Back in October, the Newberry Library and the Chicago Historical Society launched Outspoken, an exhibit and public symposium series that explore Chicago's long free speech tradition. The demands of labor movements, the abortion debate, the fight for equal marriage rights are only a few of the many forms of expression covered by the library's elaborate ground floor display. On Dec. 11, the program's invited speaker was David K. Johnson, historian and author of The Lavender Scare: The Cold War Persecution of Gays and Lesbians in the Federal Government. Entitled Free Speech and the Kids of Fairytown, his presentation traced the origins of Chicago's gay community.
In early twentieth century, the Near North Side neighborhood around Bughouse Square ( now Washington Square Park, directly in front of the Newberry ) was the heart of bohemian culture in Chicago. Artists, novelists, and journalists were among those who congregated and mingled there, and the boarding houses that lined the square also provided gay men with anonymity and relative safety. Unfortunately, Johnson's research, based primarily on recently discovered work by graduate students of the time, reveals little information about the presence of lesbians.
Consulting contemporary sources, it is interesting to note that the entry for Bughouse Square in the voluminous Chicago Encyclopedia ( developed by the Newberry itself, published this fall ) mentions the place's bohemian past along with its soapbox tradition, but does not include any reference to the gay subculture.
In 1911, concerned by female prostitution and other 'deviant' behaviors, city officials decided to investigate the growing popularity of the square. They set up a vice-commission of so-called 'moral reformers', one of whom was the president of Northwestern University. Investigators soon discovered the gay underworld, which they viewed as a type of urban depravity. Although the vice-commission stopped short of treating homosexuality as a medical problem, it nevertheless warned of its criminal implications.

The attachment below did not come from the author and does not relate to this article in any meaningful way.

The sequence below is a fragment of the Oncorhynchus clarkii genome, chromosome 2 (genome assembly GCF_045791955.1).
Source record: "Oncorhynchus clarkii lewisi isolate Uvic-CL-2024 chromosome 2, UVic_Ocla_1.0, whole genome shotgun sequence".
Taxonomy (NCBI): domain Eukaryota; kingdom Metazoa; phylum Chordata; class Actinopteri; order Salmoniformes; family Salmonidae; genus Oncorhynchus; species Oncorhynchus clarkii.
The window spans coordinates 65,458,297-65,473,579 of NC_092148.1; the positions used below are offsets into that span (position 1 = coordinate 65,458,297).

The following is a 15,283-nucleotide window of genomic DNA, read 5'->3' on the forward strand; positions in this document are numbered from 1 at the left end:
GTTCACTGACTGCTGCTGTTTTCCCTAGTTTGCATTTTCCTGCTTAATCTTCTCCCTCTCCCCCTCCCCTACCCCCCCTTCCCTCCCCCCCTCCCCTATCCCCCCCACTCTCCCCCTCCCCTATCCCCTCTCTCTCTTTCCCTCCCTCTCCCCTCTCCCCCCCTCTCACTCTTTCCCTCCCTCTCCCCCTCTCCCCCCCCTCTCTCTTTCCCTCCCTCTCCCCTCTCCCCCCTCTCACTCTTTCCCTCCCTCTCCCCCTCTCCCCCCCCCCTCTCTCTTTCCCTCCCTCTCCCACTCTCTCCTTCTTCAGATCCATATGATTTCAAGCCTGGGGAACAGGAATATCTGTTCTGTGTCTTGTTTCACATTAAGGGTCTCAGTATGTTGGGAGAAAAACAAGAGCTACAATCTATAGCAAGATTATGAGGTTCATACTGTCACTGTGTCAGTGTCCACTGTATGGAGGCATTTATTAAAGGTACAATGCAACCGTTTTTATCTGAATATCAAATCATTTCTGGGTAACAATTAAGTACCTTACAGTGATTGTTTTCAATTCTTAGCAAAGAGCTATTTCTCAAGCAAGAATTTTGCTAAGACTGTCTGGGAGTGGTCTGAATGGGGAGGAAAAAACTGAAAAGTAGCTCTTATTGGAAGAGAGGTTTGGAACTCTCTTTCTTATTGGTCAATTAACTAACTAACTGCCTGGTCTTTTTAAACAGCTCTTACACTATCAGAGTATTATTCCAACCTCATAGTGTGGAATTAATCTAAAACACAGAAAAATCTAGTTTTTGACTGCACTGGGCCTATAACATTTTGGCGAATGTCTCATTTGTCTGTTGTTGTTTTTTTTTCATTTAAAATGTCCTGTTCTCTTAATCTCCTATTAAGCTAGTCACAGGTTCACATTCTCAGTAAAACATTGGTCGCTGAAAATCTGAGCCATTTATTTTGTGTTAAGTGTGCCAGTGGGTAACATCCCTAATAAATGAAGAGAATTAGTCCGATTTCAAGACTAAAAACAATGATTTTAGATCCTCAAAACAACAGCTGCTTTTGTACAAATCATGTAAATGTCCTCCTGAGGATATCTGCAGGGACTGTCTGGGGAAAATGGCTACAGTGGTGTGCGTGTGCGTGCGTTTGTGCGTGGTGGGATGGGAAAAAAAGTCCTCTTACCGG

Sociology students from the University of Chicago are also among those who paid particular attention to the emerging gay culture and its geographical development. While Bughouse Square attracted gay men at night, Oak Street Beach and Tower Town ( east of Water Tower ) became favorite locations for daytime leisure and encounters. A small number of downtown businesses were known to cater especially to gay and lesbian patrons. One of them, Thompson's Cafeteria, located at Michigan and Ohio, may very well have been the site of some of the interviews conducted by the graduate students.
Further south, department stores like Marshall Field's on State street gave gay men new venues where they could stroll and flirt without being accused of—or arrested for—loitering. Some were even employed as sales clerks. Johnson said the lucky ones who landed those jobs were commonly referred to as 'counter jumpers'.
Partly as a result of the Depression and its inherent insecurities, the 1930s saw a crackdown on gay culture. Individuals and establishments were repeatedly targeted. Groups and behaviors that had previously been accepted or simply ignored were now monitored closely. This had a chilling effect on how and where gay people associated and assembled. Support for academic research of the 'homosexual lifestyle' eroded. Bughouse Square gradually lost its beacon status.
But the repression and forced fragmentation of the gay community did not lead to its demise. In time, and with the influx of successive waves of immigration, the city grew more tolerant of diversity. Johnson cited local and national newspaper headlines that celebrated Chicago's 'fairies' and read excerpts that lauded the colorful character of its gay culture.
Fittingly, in 1970, Bughouse Square was chosen as the starting point for Chicago's first gay liberation march. The peaceful procession's final destination was City Hall, where participants posted their list of demands. While today's Gay Pride Parade no longer goes there, City Hall certainly seems to represent the next step in the gay movement's walk toward equality.